Living in Wonju South Korea, These Many Long Years

Living in Wonju South Korea, These Many Long Years: Version 2.0!

Saturday, September 3, 2011

Pseudo-Intellectual!

Yesterday I had a rather weighty conversation with one of the interns.  It started with education in the US.   

He asked whether it is true that Asians do better in American schools than Americans and whether Asians succeed better than Americans in the US.

It is common knowledge that that per capita Asian Americans do better academically, and generally hold good jobs.   They account for a higher percentage per capita for admission to most of the top universities.  They are considered a model group.

So why do you think that is he asked.

I'm sure there are many studies that take a go at answering this question; from this layman's point of view, I would assume it's due to culture and traditions that place more emphasis on developing strict study habits from a young age and not engaging in behavior that could affect the reputation of the family or group.

So why did Asian cultures stagnate for so long?  How come the west became predominant?

I don't think there is an easy answer for that question, but as a guess, the same aspect of culture that is a strength can also be a weakness.  Maintaining face and following the dictates of elders can just as easily result in stagnation.  Strict study habits are only useful for producing good results if applied to material that includes more salient 'knowledge' than how the best rice comes from Ichon or that Korea has four distinct seasons.  The rulers of yesteryear closed their borders and became more inward looking.  When those nasty westerners showed up and forced the borders open, the game plan changed.

So in other words the west has precipitated its own downfall by forcing Asian countries to become more like them, mainly so western powers could make more money?

Er, yeah that could be one way of looking at it.  But you also need to consider the whole "White Man's Burden" thing that was common at the time.  Even though it could turn out that less 'developed' countries at the time would probably come to hate the imperialist western powers, it was still considered in the best interest of humanity to forcibly bring about change.  Force in the religion, medicine, ideas, since in the end it would be the best thing.  The ends justify the means kind of thing.

He stared at me for a while.

So why are you here?

Ha!  Originally, I never wanted to feel fettered and tied down to a soul crushing job, where I'd have to wear a suit and tie and do work that was ideologically repulsive, so I cashed in and went walkabout.  But now I work under fluorescent lights wear formal attire and find myself shilling plastic for a living.  Funny how things turn out sometimes, and funny how you can justify all kinds of compromise so as to sleep easier at night.

He shuddered.

Then it was time for lunch and we left it at that.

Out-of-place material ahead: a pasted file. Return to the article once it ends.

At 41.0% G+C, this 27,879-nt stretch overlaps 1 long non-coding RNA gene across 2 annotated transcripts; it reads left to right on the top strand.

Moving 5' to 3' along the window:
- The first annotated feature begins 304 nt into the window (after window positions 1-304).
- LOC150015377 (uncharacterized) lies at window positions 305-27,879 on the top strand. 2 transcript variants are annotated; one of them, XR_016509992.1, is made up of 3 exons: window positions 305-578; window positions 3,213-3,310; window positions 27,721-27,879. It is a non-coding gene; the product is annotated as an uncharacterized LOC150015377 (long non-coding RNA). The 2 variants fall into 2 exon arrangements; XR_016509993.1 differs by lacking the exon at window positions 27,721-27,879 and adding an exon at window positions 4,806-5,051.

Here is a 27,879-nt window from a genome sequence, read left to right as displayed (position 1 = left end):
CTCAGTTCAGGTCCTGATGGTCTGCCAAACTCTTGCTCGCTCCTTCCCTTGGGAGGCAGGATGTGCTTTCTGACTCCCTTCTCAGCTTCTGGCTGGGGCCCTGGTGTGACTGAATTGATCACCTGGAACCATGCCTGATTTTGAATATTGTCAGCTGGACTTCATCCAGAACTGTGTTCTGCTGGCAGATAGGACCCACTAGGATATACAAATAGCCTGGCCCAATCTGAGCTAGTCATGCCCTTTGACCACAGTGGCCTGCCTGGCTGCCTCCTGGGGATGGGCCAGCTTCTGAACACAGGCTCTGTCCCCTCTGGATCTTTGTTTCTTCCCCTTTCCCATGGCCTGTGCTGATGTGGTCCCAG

7 comments:

Anonymous said...

This is way too high brow. Post more cat and fail videos

F5Waeg said...

cat videos?

Anonymous said...

Vidoes. Of cats.

http://www.youtube.com/watch?v=SUNmLuNdiL8

F5Waeg said...

yeah I got that, and I suppose you're right: I haven't posted nearly enough cat videos.

Jake said...

When first graders in Korea are being taught the same math as American sixth graders, and when high schoolers in Korea attend class for 10 hours a day while their American counterparts attend exactly half that, why is it surprising at all that Korean students can easily complete American school work? This seems like common sense to me.

It reminds me of all those Mexicans at my high school who enrolled in Introductory Spanish for an easy-A.

Societies that are more focused on material greed tend to create, seek out and strictly follow systems that will allow them to escape poverty and to prosper. In the case of Asians (and Indians and many eastern Europeans), they've recognized that simply doing well in school is an easy path to success in America.

They recognize something that American students often do not: Doing well in school actually CAN affect the rest of your adult life, even if it's a stupid concept (it is), one would be stupid not to recognize this easy path to success, and that when followed, it all but guarantees and easier and more pleasant adult life.

Americans take a more 'I'll do what I want to do and study what I want to study, and life will just fall into place' mentality, while clever immigrants to the USA have recognized and adhered to the 'study hard = good job' mentality. Americans are idealistic. They want a job that they will enjoy. Asians for the most part are money hungry, and will very nonchalantly work a job they hate or are not interested in for their entire lives solely because of the higher than average salary.

The same holds true for the children of poor immigrants, whose parents pressure them to study hard, but are also driven by the fear of poverty and the drive to upgrade their social status, which when they set foot in America is at the very bottom of the pile.

Ben said...

I was listening to Niall Ferguson a few days back.
He suggested several factors that saw the Western world speed ahead including property rights, public health improvements and a few others that I can't recall.

The West, particularly the UK, also had captive markets for a long time.

A little theory of mine developed during my many years in S. Korea is also how Anglo-saxon males operate... we are quite aggressive with an individual streak but will "co-operate" with eachother to get a job done.

F5Waeg said...

I'm somewhat ambivalent about Ferguson myself. The guy has cred, but I still find some of his ideas counter-intuitive.

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